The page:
Ethiopia’s government says a United Nations report on the year-old conflict centered in the Tigray region supports the consistent denial from Addis Ababa that it is engaged in genocide or intentionally withholding humanitarian aid as a weapon of war.
“As the report makes abundantly clear, the TPLF triggered the tragic conflict and committed some of the most egregious violations and abuses,” said a statement released by President Abiy Ahmed. Those violations include ethnic-based killings, torture, sexual violence, and other human rights violations, according to the report.
It was completed jointly by the Ethiopian Human Rights Commission (EHRC) and the Office of the United Nations High Commissioner for Human Rights (OHCHR) and released Wednesday.
Ethiopia downplayed the government’s own role in the conflict, which has now lasted a year and claimed at least 50,000 lives as it spills into adjacent regions despite a ceasefire declared in June. Recent days have seen TPLF forces make territorial gains in a move toward the Ethiopian capital, prompting Abiy to declare a state of emergency.
Neighboring Eritrea, which has military forces fighting in Ethiopia, also was implicated in some of the atrocities listed in the report. Asmara also issued a response that was more forceful in denying the report’s claims.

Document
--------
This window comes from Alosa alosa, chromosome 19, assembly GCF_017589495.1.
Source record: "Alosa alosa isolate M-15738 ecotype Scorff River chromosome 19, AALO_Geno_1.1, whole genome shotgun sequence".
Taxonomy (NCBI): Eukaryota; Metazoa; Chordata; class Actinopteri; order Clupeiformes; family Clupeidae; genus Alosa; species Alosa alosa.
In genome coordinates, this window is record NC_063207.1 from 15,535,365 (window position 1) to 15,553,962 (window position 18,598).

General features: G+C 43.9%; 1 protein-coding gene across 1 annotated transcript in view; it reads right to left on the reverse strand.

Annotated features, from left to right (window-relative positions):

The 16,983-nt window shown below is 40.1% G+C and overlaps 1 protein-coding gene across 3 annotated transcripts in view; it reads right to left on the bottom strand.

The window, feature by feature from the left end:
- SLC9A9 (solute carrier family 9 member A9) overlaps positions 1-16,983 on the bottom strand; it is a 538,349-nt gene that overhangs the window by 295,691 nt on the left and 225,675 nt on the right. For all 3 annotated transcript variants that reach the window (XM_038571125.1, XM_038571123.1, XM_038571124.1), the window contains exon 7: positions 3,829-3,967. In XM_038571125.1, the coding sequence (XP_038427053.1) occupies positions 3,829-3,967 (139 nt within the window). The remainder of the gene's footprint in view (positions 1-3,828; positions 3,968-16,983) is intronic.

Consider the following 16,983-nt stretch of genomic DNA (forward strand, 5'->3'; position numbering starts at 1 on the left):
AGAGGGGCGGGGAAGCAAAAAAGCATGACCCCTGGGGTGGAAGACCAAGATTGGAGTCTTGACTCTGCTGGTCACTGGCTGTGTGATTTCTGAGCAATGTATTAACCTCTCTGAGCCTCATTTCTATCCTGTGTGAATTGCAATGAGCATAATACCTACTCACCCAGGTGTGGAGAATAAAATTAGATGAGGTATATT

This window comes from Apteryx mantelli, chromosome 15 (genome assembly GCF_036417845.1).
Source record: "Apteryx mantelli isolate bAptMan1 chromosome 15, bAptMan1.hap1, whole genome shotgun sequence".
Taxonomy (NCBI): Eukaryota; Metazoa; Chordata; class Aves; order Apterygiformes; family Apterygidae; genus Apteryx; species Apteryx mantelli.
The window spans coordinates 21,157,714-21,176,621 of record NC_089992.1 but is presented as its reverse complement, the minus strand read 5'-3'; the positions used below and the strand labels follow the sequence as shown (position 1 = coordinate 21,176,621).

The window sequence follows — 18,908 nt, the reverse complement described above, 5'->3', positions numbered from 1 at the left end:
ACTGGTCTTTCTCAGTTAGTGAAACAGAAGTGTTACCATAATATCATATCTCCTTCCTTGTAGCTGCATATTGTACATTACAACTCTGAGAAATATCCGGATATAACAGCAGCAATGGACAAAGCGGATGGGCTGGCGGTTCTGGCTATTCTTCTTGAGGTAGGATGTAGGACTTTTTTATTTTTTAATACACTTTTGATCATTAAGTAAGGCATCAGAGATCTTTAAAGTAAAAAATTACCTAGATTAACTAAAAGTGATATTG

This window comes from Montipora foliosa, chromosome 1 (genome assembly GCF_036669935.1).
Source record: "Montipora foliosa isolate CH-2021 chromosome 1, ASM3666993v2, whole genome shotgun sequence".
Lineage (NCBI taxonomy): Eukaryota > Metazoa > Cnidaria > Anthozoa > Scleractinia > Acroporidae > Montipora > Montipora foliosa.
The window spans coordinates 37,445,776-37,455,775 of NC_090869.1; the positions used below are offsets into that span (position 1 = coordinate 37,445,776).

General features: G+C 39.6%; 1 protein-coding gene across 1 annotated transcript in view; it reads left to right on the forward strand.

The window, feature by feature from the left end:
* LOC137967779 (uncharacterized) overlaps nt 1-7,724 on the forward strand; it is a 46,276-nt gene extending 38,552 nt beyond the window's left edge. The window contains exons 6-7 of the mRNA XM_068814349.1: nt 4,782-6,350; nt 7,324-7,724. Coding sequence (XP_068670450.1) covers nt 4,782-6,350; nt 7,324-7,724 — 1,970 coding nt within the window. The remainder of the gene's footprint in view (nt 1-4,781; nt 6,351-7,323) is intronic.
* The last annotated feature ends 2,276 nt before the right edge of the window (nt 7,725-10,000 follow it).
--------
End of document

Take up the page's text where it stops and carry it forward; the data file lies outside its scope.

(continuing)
The report comes as global leaders again seek to intervene. Ugandan President Yoweri Museveni has called for an East African leaders’ summit on the Ethiopian conflict, while the regional Intergovernmental Authority on Development (IGAD) again called for a ceasefire on Thursday.
United States diplomat Jeffrey Feltman, the U.S. special envoy for Horn of Africa, began a two-day visit to Ethiopia at the African Union on Thursday. He met with AU Commissioner Moussa Faki Mahamat to discuss both the Ethiopian and Sudanese crises.
Feltman stressed that the U.S. is not alone in its concern over Ethiopia, citing the efforts of the AU, the Kenyan government, the European Union and others in seeking to end the conflict.
“The Prime Minister now has the power and the opportunity to embrace peace,” Feltman said. “Instead, we see the situation getting worse, not better.”
Image: AU/Moussa Faki Mahamat